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5 out of 5 people found the following review useful:

On Your Marx, Get Set, Go! explores the Marx Brothers on A Day at the Races

Author: tavm from Baton Rouge, La.
18 August 2007

This was a short documentary of the Marx Brothers and their activities surrounding filming of A Day at the Races. Among the interviewed: Carl Reiner, Dom DeLuise, former SNL writer Anne Beatts, comedy writer Larry Gelbart, TCM host Robert Osborne, Marx Brothers writer Irving Brecher, and, in archival footage, Races co-star Maureen O'Sullivan. They all talk about the impact Groucho, Chico, and Harpo had on comedy and the world in general. One of the most interesting contrasts here is the pronunciation of Chico: many pronounce it Chee-ko since the actor often played Italian-accented characters but his brothers and many of his contemporaries say it as Chick-o since he also had a reputation of chasing "chicks" ("girls" for those not familiar with the slang term). Also explored here are the "Tootsie-Fruitsie" scene, Margaret Dumont, Chico's piano, Harpo's harp, Groucho's insults, director Sam Wood, producer Irving Thalberg and the impact of his death in the middle of production, and MGM head Louis B. Mayer and Groucho's dislike of him. All interesting subjects to explore and watch before or after watching A Day at the Races. This particular short was on the movie's DVD along with the trailer and other extras.

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3 out of 3 people found the following review useful:

The Likes And Dislikes Of The Marx Brothers

Author: ccthemovieman-1 from United States
17 March 2008

This documentary has an appropriate beginning, showing a number of people reciting one adjective apiece to describe the Marx Brothers. I don't have to repeat them here; you know what people are going to say - mostly things like "zany." I liked what Carl Reiner said: "our court jesters." Yup, for years - especially in the 1930s with films like "A Day At The Races," the Marx Brothers were America's court jesters.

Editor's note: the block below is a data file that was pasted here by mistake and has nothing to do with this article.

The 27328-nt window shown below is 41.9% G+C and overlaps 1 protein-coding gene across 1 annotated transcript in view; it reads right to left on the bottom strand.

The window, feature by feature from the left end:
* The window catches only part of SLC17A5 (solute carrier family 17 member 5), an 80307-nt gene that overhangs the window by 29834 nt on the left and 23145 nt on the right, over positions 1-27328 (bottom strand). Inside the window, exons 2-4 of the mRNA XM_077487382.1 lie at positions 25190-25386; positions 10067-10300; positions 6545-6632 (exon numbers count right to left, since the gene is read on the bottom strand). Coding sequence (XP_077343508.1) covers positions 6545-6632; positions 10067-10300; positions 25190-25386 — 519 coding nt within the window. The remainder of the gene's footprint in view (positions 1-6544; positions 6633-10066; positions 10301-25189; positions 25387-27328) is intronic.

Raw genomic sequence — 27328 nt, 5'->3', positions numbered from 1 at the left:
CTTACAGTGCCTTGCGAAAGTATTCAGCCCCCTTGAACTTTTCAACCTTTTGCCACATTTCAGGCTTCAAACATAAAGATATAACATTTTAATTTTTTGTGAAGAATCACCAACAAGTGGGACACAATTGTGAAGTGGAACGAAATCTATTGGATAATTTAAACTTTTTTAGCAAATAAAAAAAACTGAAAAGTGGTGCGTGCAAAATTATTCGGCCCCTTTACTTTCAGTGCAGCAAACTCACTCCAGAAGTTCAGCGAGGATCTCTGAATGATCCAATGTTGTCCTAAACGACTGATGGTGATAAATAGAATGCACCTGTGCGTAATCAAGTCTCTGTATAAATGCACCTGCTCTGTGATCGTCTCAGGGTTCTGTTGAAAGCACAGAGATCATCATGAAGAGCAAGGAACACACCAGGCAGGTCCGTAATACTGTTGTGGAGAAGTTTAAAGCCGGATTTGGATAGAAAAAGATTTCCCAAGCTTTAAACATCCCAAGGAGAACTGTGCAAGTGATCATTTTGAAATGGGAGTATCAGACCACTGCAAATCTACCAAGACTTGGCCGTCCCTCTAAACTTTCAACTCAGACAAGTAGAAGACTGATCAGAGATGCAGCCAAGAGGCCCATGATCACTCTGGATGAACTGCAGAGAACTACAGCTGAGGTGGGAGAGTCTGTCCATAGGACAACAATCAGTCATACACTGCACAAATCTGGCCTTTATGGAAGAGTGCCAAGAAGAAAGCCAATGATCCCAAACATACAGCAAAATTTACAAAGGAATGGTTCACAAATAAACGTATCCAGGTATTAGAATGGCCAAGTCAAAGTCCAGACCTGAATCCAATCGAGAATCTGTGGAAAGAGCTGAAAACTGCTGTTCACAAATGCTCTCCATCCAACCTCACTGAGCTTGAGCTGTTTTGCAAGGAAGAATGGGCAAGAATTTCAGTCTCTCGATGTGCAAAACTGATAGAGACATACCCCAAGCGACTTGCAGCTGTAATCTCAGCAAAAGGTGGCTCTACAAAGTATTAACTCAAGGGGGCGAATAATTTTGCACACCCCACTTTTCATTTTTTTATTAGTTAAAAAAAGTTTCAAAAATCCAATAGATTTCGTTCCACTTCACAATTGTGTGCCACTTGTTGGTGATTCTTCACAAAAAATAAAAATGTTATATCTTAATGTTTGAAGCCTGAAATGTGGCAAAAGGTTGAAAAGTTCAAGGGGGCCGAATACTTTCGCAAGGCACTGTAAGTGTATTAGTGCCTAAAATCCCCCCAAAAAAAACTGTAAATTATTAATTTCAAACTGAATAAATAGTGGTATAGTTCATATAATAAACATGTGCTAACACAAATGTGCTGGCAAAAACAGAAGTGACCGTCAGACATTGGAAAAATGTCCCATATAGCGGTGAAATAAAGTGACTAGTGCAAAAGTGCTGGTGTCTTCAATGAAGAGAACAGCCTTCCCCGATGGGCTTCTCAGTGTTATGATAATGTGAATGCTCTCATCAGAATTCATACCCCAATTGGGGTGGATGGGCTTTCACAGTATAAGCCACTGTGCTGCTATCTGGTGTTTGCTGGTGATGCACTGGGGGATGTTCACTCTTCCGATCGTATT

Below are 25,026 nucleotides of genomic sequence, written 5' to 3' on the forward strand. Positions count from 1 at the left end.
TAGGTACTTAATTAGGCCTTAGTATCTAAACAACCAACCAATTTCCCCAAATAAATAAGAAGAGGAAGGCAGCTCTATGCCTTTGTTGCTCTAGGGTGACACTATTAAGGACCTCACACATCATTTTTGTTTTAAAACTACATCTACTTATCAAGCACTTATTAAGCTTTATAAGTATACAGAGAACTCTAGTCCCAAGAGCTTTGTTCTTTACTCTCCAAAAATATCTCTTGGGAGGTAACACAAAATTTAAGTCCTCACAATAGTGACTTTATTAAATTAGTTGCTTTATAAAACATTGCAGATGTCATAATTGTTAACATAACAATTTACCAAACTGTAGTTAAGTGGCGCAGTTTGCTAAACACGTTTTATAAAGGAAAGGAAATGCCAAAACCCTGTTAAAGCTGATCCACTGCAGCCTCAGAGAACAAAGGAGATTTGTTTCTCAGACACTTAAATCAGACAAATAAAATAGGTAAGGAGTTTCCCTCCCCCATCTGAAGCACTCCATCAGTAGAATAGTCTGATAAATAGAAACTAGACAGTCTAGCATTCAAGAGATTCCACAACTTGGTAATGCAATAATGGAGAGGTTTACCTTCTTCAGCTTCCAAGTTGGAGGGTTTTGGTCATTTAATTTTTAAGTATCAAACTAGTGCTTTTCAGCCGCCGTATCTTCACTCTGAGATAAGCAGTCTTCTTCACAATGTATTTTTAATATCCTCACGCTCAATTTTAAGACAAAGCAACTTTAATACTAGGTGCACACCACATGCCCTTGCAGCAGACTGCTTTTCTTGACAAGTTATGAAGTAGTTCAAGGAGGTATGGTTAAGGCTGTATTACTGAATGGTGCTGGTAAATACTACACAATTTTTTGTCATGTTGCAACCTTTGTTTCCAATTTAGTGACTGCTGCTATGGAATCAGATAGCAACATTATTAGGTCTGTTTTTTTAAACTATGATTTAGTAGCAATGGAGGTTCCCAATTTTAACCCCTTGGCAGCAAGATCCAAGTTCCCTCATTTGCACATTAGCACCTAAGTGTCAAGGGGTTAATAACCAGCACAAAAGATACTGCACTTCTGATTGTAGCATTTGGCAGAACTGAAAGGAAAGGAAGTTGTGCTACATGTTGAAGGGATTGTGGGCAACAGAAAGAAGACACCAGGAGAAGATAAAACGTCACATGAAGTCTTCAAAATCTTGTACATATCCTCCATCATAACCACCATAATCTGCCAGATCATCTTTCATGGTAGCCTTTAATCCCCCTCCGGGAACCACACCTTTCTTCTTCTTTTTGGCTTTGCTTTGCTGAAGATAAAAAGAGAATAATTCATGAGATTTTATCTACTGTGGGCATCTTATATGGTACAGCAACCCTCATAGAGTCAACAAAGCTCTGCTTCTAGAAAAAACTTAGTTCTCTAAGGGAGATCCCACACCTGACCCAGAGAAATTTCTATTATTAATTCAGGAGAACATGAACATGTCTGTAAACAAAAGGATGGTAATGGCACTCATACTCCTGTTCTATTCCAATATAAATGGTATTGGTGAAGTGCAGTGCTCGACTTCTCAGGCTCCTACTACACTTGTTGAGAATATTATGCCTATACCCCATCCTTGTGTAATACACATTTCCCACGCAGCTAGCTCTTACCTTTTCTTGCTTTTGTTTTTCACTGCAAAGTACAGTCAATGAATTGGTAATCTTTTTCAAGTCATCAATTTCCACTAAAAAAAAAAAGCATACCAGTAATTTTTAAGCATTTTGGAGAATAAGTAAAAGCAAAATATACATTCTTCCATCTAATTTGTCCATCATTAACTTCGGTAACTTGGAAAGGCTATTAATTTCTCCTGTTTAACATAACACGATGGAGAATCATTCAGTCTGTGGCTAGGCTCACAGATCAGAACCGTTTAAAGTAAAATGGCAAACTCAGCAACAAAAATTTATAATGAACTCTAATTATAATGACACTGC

In this half hour collection of comments and scenes from the MB films, we learn about these famous comedians and some of the reasons their movies were so likable. We learn how and why their stage careers helped them immensely in their films and how some of their best-known movies have similar characteristics. We learn what a key man Irving Thalberg was to their career and how much he was missed after his tragic death at the age of 37. Jack Warner replaced him and Groucho and the boys did not get along with him. When Thalberg died, in effect, so did excellent Marx Brothers films. They loved Thalberg but hated Mayer and director. (You'll have to see this to find out who!)

There are all kinds of stories in here about the boys, except for Zeppo who wasn't on film long with the other three. It was nice to see Margaret Dumont receive a tribute for her contributions and it was almost shocking to hear about Chico's exploits with the women. This guy got about every woman in Hollywood, it was said in here, which made Groucho - who also loved the women - very jealous. Speaking of women, we see Maureen O'Sullivan today talking about Groucho. It's always interesting to see what classic-era movie stars look like today and I give people like O'Sullivan credit for doing the interviews knowing she's an old lady now, not the glamor girl of the past. Her comments on rebuffing Groucho's advances were fun to hear.

If you're a Marx Brothers fan, this is a "must" bonus feature to watch. It can be viewed on "A Day At The Races"

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